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Saturday, September 23, 2017
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  • CARMEL – As Americans we have morphed our right to free speech into a national inclination to grumble about our government and the ineptitude of bureaucrats who are charged with regulating industries that they know nothing about.  Rarely do we agree, at least out loud, with any government action that affects us directly. But that is exactly what consumers should be doing in the wake of a recent Food and Drug Administration decision to change a proposed rule that addressed the packaging, processing and handling requirements for any human food by-products consumed by animals.  Significantly, the proposed rule would have placed severe restrictions on the use of leftover grain by brewers and distillers as animal feed.
        
  • CARMEL - In late March most of the United States pretty much ignored the 100th anniversary of the birth of Norman Borlaug, the man most responsible for the current phenomenon of engineered food in the world’s diet. The one notable exception to the general indifference to Borlaug’s centennial was that of his native state of Iowa, which used the occasion to enshrine him as one of that state’s two honorees in the National Statuary Hall in the U. S. Capitol.  To do so, Iowa had to remove the statue of James Harlan, a college president, U.S. senator and secretary of the interior in the Andrew Johnson administration. (For the record, Indiana’s two honorees are Civil War Gov. Oliver P. Morton and Civil War general and Ben Hur author Lew Wallace). Dr. Norman Borlaug, born and raised on an Iowa farm, was a plant scientist and innovator who is widely known as the father of the Green Revolution.
  • CARMEL - A few years ago I became convinced that industrial hemp was inappropriately banned because of its reprobate cousin marijuana and that its legalization represented a growth opportunity for Indiana agriculture.  Since my retirement from Indiana Farm Bureau in October, I have assumed a greater level of involvement in the effort to legalize industrial hemp’s production in Indiana. What is industrial hemp?  The bill currently being considered by the legislature (SB 357) defines industrial hemp as a variety of the cannabis sativa plant that contains less than 0.3% tetrarahydrocannabinol (THC) concentration.  THC is the chemical that induces the drug effect of marijuana where its concentration levels generally range between 5% and 20%, although higher concentrations occasionally occur.
  • CARMEL – On Friday this week, President Obama will travel to the campus of Michigan State University to sign a bill titled the Agricultural Act of 2014 but almost universally known as the 2014 Farm Bill. Both of these titles are misleading because they imply the bill deals primarily, if not exclusively, with farming or agriculture. While it’s true that the bill is the single most important piece of federal legislation addressing agriculture, it is significantly more than that. The final bill took over two years of congressional negotiations and left both liberals and conservatives frustrated that the eventual compromise failed to address some of their primary concerns. The most expensive, and therefore most confrontational, among the bill’s dozen titles is that entitled simply “Nutrition.”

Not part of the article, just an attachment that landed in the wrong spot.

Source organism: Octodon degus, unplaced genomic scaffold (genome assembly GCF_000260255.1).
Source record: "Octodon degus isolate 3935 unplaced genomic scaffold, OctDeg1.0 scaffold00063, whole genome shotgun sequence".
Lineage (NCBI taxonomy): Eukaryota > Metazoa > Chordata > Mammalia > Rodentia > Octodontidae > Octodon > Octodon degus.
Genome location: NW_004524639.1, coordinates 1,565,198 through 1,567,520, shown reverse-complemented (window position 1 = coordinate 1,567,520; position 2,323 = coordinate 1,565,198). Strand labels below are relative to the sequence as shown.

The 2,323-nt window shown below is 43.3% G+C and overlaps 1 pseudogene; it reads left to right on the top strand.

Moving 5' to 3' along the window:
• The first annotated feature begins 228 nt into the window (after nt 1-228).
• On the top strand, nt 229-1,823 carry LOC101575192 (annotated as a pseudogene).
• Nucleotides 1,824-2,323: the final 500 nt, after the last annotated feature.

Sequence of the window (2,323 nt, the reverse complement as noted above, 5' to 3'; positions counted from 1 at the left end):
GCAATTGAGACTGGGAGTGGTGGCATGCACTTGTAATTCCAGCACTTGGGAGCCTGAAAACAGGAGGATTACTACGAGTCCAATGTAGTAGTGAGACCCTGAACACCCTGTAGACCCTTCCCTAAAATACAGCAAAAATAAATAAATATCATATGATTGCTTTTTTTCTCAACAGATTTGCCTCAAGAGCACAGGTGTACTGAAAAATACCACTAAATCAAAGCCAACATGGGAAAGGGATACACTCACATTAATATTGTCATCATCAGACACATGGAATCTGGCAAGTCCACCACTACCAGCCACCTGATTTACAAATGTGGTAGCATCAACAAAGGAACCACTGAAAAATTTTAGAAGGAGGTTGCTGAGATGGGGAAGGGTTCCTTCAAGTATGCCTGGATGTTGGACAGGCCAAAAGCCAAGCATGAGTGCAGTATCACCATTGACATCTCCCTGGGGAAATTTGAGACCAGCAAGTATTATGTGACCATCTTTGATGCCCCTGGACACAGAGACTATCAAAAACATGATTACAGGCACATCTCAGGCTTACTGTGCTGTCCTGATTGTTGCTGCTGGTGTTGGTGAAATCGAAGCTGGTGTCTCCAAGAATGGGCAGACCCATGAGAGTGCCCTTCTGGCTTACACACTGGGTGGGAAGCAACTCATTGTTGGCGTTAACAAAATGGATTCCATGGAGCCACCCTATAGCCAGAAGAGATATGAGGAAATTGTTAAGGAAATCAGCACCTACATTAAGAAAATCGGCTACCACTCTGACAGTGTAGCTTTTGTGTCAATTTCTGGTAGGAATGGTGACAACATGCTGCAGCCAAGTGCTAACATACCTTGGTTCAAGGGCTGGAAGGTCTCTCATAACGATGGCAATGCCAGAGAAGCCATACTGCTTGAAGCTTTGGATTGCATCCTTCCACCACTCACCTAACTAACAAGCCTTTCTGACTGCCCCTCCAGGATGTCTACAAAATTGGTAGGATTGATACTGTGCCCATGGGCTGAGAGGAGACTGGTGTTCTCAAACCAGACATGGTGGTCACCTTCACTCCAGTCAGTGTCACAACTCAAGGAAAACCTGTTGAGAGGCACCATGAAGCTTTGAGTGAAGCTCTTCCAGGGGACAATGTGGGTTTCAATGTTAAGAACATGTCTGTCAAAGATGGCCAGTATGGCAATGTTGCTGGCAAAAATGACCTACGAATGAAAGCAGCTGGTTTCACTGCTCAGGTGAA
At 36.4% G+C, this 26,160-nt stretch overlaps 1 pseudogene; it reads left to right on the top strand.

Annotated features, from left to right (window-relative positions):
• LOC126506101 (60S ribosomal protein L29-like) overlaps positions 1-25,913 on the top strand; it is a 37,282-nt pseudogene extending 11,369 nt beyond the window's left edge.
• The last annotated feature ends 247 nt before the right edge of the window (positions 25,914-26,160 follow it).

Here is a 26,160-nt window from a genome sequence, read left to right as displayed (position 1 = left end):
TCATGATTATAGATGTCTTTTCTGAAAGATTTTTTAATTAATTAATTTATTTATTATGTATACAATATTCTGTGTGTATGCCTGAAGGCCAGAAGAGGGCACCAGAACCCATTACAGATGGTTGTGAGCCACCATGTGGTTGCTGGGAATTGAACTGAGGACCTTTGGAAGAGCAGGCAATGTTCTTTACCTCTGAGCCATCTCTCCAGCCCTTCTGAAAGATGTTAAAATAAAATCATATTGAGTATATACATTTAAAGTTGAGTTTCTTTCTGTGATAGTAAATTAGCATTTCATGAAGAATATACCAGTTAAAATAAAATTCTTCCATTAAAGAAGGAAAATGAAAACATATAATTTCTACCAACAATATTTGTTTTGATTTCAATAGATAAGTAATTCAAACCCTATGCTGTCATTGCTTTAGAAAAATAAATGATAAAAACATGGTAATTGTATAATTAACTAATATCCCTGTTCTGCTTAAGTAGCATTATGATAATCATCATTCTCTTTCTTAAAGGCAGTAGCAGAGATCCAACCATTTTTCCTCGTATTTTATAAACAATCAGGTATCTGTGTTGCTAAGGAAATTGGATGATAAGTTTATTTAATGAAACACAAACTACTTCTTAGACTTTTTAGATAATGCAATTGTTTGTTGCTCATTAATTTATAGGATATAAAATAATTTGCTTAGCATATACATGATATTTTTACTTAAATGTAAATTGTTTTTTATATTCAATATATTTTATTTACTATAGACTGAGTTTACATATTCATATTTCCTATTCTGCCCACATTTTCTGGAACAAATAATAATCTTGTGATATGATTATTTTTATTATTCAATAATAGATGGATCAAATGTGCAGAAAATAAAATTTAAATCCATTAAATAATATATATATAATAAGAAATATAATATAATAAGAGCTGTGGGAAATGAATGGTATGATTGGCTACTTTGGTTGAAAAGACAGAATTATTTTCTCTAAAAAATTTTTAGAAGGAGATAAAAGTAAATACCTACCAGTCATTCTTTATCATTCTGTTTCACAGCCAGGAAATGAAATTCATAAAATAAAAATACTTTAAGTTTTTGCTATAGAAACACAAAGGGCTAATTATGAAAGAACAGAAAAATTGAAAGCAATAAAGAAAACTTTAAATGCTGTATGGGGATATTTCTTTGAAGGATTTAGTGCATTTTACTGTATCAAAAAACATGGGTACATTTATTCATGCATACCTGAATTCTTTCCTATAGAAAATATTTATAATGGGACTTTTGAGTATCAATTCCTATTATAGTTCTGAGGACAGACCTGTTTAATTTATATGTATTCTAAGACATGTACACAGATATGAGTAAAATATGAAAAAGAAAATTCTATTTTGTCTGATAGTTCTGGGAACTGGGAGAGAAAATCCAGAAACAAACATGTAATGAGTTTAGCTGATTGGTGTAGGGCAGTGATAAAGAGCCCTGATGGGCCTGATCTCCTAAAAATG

• INDIANAPOLIS - My first reaction to President Barak Obama’s State of the Union address Tuesday evening was to wonder why agriculture received no mention whatsoever. With our dysfunctional Congress congratulating itself on finally reaching a compromise on a farm bill earlier in the day, it seems the President could have used that as a timely example of the bipartisan cooperation he has been demanding. But no, I heard no mention of it whatsoever. Since my mind wandered occasionally during the evening, I thought I may have missed at least a passing reference to ag, so I downloaded a copy of the speech and ran a word search. Neither “farm” nor “agriculture” made it into an hour long discourse by our nation’s chief executive on the state of our union.
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  • Pence presses Donnelly on tax reform as McCain scuttles health bill
    "We will make America safe again. We will make America prosperous again. And to borrow a phrase, we will make America great again." - Vice President Mike Pence, appearing in Anderson to push President Trump’s tax reform plan. Pence made a pitch to Democratic U.S. Sen. Joe Donnelly, who attended the speech, saying, "Senator Joe Donnelly we need your help." Pence’s appearance came as U.S. Sen. John McCain announced he will vote against the Graham/Cassidy health care bill, saying, “I cannot in good conscience vote for the Graham-Cassidy proposal. I believe we could do better working together, Republicans and Democrats, and have not yet really tried.” Pence had been lobbying Senate Republicans to support the plan, which is now opposed by McCain and Sen. Rand Paul, with Sen. Susan Collins likely to vote against the measure.
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  • Mike and Hillary
    We’ve watched 2016 Democratic presidential nominee Hillary Clinton make the rounds on her new book: “What Happened.” The reaction has been cringes from Democrats hoping to move on, a set-the-record mentality from some journalistic quarters, and taunts from Republicans. Vice President Pence has the best line of all, with this tweet Thursday morning: “The first book that has the question and the answer on the cover.” Good line, Mike, er … Mr. Vice President. It harkens back to those studio days near the Speedway and a retreat to Claude & Annies. - Brian A. Howey, publisher
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